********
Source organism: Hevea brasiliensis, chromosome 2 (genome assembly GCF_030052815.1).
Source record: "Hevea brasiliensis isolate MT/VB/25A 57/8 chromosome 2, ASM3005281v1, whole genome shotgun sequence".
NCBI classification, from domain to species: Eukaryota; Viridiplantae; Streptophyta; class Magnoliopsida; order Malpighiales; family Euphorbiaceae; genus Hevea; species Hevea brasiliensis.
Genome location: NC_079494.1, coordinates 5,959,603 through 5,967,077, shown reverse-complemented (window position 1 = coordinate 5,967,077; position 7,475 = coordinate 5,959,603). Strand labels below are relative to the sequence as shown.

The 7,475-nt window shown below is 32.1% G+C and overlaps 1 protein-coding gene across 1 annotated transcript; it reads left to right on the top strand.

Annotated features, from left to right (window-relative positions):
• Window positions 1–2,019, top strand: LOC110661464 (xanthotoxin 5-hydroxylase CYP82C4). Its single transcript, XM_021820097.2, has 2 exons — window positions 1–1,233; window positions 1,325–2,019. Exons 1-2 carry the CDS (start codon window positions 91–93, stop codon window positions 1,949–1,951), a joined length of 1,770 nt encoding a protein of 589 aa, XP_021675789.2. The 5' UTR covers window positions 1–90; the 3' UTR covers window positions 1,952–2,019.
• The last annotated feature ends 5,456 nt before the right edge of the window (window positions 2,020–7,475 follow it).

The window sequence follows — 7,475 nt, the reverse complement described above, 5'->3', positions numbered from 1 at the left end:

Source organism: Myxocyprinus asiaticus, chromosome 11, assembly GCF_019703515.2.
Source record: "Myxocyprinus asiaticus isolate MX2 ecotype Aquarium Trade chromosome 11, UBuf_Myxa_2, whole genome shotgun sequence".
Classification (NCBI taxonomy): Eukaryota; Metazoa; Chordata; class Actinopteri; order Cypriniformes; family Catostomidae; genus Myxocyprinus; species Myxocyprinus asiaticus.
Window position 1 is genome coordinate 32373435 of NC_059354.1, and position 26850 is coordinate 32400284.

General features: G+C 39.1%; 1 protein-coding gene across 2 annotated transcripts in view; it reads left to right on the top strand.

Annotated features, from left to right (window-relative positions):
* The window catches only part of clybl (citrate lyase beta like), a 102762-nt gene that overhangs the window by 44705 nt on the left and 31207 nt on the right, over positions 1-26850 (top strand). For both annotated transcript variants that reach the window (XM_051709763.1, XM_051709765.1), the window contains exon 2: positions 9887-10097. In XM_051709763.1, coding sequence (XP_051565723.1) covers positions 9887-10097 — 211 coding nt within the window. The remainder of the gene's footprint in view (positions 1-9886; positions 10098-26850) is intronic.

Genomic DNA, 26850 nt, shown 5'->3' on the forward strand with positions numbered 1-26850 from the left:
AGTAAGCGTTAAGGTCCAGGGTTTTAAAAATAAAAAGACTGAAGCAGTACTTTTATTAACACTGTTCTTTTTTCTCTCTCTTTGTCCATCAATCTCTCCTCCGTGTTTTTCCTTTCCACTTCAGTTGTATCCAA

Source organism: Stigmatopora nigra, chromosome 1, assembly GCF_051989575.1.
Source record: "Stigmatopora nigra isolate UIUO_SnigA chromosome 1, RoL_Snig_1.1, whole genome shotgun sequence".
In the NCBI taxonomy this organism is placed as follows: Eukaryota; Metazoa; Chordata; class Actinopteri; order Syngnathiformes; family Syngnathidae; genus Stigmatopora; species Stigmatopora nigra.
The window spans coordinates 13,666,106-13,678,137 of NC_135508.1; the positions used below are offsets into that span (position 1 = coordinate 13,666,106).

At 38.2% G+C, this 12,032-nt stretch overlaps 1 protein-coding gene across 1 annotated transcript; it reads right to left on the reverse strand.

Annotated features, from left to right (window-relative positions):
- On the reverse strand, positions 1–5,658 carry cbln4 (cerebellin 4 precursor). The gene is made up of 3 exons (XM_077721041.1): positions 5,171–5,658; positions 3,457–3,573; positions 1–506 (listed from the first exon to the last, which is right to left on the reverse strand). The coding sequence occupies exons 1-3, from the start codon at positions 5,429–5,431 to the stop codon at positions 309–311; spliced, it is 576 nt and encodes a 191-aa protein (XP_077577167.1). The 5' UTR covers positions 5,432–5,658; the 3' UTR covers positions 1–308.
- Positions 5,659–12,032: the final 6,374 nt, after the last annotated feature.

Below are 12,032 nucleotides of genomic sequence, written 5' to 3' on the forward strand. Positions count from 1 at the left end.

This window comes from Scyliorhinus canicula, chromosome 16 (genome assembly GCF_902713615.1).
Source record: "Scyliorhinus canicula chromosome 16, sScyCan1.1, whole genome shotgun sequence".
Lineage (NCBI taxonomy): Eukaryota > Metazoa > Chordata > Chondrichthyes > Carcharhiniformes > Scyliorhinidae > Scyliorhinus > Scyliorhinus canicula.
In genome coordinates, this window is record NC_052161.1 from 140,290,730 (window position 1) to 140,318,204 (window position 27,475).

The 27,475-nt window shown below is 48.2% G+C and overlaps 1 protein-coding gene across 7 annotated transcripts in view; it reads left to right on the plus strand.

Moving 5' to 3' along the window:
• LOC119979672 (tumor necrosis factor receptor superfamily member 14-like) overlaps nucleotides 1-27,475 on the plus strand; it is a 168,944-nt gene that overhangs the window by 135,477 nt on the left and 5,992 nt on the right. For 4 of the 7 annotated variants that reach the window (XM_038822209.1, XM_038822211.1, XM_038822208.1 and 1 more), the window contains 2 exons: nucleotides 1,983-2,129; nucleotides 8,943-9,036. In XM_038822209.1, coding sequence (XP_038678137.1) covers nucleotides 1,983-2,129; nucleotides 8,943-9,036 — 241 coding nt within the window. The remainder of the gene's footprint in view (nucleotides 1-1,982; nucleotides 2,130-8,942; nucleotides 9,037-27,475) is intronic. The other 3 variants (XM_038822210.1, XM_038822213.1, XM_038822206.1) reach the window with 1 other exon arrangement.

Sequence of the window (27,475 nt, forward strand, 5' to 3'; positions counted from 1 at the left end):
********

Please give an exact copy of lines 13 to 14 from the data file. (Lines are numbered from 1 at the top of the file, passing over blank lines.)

Window position 1 is genome coordinate 32373435 of NC_059354.1, and position 26850 is coordinate 32400284.

General features: G+C 39.1%; 1 protein-coding gene across 2 annotated transcripts in view; it reads left to right on the top strand.